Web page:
Mistaken Identity; or, Ankh If You Love Isis

ankhI’ve been wearing a small gold Ankh necklace almost every day for the past seven years. Often the hieroglyph is mistaken for a Christian cross, but seldom do I use the opportunity to explain what the symbol conveys about who I am. To be honest, I’m not entirely sure myself.

But if I’m not able to articulate the symbol’s significance, why am I wearing it? It’s a question that I’d like to think through in this post – with the hope of getting some feedback from you good folks.

You see, as kids, Frieda and I visited a museum exhibit on Ancient Egypt and I fell in love, fascinated and fixated on the sacred history of Egyptian culture. Later at a black heritage festival in Atlanta, I was delighted to discover among the leather Africa medallions, a large brass Ankh necklace that – along with my funky fresh “X” cap – loudly broadcast my love for All Things Black. (Keep in mind, this was the early 90’s!) The symbol even graced a novelty license plate on my first car in college.

Once I got older, the hieroglyph formed an unexpected bond between me and my great aunt, an educator who lived overseas in Ghana with my uncle during the 1970s as part of a humanitarian initiative to implement new farming techniques in West Africa. The tiny Ankh necklace that she purchased decades ago during a visit to Cairo is still tucked beneath her blouse today. To her it is a cherished keepsake; for me, it is a reminder of the adventures she encountered as a black woman from the South traveling so far from home.

So when someone asks me what the symbol means, what can I say? Scholars claim that it represents eternal life for some, and for others, the sun rising over the horizon or an unbroken union between man and woman. For me it also conveys a childhood longing for a spiritual connection in Africa, something solid that I could not find in my Baptist church. And it signifies, too, my struggle to come to terms with the reality of not knowing my African ancestry. To find a new way to think about identity since I visited that Ancient Egyptian museum exhibit long ago.


Much of black American culture is based on our ability to improvise: in religion, language, food, and especially music. Up in The Bottom, this is something to be admired and cherished. But there are times when I feel uneasy about embracing a symbol that I once co-opted as a childish, romanticized fantasy of origins. Lately, I have considered putting the Ankh necklace away, since I am not sure that I have, in fact, made the emblem “my own.”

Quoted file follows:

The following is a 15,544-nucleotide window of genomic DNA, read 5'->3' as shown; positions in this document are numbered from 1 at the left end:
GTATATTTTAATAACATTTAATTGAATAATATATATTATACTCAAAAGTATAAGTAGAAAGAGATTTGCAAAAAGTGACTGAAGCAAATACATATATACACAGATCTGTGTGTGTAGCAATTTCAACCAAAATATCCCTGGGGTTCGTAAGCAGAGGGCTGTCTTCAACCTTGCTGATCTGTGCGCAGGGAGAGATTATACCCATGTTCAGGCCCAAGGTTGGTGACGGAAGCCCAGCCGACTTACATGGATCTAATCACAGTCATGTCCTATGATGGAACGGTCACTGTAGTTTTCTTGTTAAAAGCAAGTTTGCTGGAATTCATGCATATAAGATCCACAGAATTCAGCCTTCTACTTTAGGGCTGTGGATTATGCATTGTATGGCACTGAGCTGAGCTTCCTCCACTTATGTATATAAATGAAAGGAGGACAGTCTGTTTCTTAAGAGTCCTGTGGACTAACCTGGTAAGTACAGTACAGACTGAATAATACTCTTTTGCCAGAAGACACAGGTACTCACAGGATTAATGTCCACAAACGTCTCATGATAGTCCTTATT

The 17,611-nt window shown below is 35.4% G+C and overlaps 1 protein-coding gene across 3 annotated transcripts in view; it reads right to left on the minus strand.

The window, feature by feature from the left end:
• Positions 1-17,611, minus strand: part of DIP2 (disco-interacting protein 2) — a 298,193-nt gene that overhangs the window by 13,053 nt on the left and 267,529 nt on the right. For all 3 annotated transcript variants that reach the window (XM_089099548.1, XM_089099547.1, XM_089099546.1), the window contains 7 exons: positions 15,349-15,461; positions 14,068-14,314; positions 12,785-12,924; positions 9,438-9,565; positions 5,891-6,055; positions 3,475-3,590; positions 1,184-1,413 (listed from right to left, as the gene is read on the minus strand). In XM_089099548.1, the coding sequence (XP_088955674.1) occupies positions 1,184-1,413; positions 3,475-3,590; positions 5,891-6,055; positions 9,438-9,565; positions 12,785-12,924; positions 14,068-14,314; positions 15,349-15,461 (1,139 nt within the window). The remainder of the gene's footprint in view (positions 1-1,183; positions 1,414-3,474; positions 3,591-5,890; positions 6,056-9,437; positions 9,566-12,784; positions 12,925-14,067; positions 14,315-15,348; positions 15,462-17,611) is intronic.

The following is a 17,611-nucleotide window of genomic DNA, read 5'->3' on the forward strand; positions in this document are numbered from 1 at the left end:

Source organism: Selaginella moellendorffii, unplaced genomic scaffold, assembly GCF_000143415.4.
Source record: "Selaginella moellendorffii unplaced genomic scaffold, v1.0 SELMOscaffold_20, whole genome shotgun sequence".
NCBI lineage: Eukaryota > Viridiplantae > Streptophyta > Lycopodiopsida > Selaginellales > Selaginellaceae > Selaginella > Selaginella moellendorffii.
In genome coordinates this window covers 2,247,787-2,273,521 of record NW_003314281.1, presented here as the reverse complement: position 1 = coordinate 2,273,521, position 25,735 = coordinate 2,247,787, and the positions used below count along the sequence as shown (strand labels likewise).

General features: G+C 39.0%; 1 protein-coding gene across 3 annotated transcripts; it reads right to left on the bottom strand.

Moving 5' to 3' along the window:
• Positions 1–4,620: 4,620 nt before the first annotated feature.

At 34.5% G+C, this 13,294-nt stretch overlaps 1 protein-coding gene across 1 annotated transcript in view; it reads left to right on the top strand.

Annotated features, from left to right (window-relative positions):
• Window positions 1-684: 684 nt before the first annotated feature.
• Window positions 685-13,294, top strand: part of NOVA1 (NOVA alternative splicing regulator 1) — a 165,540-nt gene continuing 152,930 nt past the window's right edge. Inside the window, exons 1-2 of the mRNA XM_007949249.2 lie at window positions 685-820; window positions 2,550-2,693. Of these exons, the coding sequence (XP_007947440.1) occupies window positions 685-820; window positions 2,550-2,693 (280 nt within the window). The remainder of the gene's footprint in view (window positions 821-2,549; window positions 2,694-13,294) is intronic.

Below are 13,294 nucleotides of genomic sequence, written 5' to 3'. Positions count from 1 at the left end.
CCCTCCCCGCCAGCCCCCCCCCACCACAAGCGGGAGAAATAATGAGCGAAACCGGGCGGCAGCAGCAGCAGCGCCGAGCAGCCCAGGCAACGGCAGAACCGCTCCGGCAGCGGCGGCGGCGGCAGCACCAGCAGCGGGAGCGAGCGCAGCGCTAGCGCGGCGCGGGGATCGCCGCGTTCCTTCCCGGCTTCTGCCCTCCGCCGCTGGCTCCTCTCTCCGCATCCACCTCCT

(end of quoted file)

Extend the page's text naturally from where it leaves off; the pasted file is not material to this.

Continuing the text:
What makes my superficial gestures any different than the white suburban kids with their Bob Marley t-shirts? Or Christians at the YMCA who practice Yoga? I’m afraid that as much I enjoy the postmodern pastiche of a multicultural America, I am not as open-minded as I think when it comes to the more sacred aspects of racial belonging.

How about you? Are there certain cultural signs and symbols that you have (re)claimed as part of your personal identity? Do these symbols make you feel more at home in the world, or do you still sometimes feel as homeless as I do?

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14 responses to this post.

  1. Claudia, this is lovely–but you can’t hide the truth about your fashion choices! Malcolm X came out in 1992 (as you linked to!), and maybe Atlanta was a bit more conscious than Birmingham was at the same time, but I don’t remember seeing any of those hats until 1991 or so!

    But what could have summed up the 90’s more than an X cap (flat bill, please), and an ankh–which was so ironically worn by Neil Gaiman’s Death since her first appearance in late ’89.

    Where I grew up, too, there was a lot of Egyptian iconology used in the African-American community, as a lot of folks considered there to be a big connection between the pharaohs and Africans. Where I grew up, I think everybody knew Cleopatra was black, whether she was or not–the fact wasn’t the point, it was just the feeling . . .

    You should totally keep the ankh. I started wearing my old leather jacket after years of it sitting in a closet. I got it when I was 21. I figured once I hit mid-thirties it was okay again!